The board of the Reserve Bank of Australia has a low tolerance for a slower return of inflation to the 2-3 percent target than expected, the minutes of the monetary policy meeting held on October 3 said Tuesday.
Any further action on interest rates will depend on the incoming data and how these alter the economic outlook and the evolving assessment of risks, the central bank minutes showed.
Policymakers considered two options at the meeting, either raising the interest rate by a further 25 basis points or holding the rate unchanged, the RBA minutes said.
The board maintained the cash rate target at 4.10 percent in the October policy session, which was at the first chaired by the new governor Michele Bullock.
“In reaching their decision, members noted that some further tightening of policy may be required should inflation prove more persistent than expected,” the minutes said.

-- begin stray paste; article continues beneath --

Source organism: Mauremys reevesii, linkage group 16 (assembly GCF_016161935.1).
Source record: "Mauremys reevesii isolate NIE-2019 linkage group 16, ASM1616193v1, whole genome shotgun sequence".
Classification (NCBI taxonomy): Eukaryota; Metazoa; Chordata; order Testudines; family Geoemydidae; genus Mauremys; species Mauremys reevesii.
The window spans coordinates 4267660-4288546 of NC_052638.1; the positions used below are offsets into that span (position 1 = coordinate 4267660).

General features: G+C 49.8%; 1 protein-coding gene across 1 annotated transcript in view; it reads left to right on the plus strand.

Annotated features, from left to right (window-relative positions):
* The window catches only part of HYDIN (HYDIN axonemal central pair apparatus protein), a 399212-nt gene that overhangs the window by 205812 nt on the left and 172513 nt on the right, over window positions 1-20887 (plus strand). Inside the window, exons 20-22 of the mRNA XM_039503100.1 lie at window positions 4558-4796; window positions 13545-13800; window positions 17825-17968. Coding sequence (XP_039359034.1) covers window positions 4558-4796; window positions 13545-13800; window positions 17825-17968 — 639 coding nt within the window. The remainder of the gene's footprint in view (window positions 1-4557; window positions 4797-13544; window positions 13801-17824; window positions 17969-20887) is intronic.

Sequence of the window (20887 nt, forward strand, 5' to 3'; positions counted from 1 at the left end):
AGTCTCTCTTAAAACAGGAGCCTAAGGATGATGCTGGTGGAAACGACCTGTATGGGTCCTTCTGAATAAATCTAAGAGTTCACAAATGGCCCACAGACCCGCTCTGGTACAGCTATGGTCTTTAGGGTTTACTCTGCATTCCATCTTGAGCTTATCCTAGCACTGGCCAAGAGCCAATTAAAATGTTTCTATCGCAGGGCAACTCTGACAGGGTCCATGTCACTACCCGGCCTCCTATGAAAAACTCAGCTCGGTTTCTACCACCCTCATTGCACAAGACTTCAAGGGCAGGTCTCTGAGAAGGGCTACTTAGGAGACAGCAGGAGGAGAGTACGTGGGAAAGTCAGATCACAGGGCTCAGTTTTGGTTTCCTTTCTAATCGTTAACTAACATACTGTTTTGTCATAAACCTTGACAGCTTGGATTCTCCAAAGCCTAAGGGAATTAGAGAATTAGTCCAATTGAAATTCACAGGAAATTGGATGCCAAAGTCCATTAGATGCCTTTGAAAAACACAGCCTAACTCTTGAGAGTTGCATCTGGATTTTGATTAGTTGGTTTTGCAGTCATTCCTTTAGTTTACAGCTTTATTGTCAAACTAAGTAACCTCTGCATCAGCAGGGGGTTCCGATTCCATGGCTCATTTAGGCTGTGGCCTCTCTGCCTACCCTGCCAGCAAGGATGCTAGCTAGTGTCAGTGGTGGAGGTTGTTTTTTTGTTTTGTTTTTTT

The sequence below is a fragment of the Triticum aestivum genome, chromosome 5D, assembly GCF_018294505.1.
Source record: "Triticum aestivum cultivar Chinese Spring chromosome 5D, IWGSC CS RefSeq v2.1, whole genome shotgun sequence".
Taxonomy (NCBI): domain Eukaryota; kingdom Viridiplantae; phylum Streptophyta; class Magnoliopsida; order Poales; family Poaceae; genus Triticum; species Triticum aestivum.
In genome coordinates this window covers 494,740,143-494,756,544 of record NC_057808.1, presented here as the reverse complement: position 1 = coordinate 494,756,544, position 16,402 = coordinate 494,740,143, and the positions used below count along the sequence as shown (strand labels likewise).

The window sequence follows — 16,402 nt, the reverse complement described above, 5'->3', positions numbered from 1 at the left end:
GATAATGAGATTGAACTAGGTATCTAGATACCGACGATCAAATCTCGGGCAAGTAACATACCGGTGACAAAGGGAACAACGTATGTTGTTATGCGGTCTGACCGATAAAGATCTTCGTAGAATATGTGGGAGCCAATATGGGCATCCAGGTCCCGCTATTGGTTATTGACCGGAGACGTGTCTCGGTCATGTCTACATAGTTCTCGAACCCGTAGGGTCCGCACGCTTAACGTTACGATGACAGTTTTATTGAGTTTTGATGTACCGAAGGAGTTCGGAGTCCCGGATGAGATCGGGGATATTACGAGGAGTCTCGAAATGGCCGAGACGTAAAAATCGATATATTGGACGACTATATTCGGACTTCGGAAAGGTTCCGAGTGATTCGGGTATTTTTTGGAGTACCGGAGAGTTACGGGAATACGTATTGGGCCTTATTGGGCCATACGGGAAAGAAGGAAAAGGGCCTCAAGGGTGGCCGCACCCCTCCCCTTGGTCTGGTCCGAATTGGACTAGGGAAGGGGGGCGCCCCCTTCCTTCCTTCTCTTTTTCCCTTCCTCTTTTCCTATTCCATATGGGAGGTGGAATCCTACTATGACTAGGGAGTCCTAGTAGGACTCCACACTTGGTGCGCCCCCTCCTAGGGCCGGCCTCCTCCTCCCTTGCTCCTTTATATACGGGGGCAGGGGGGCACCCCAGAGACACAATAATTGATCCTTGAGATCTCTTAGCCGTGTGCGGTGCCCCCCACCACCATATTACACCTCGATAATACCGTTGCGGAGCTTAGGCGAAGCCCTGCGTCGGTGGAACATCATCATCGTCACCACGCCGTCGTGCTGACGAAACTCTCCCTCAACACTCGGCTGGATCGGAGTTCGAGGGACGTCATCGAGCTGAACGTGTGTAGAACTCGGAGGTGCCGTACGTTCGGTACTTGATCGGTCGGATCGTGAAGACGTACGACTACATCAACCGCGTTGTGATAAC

Capital Economics’ economist Marcel Thieliant said the RBA will deliver a final 25 basis point rate hike at its November meeting.
The Australian central bank has raised its key rates by 4 percentage points since May last year.
At the October meeting, the board repeated that policymakers are willing to do what is necessary to bring the inflation back to the target within a reasonable timeframe.
On house prices, the board said rising house prices alone would not warrant tighter policy.
“The rise in housing prices could also be a signal that the current policy stance was not as restrictive as had been assumed, although there was other evidence that monetary conditions were tight,” the minutes said.
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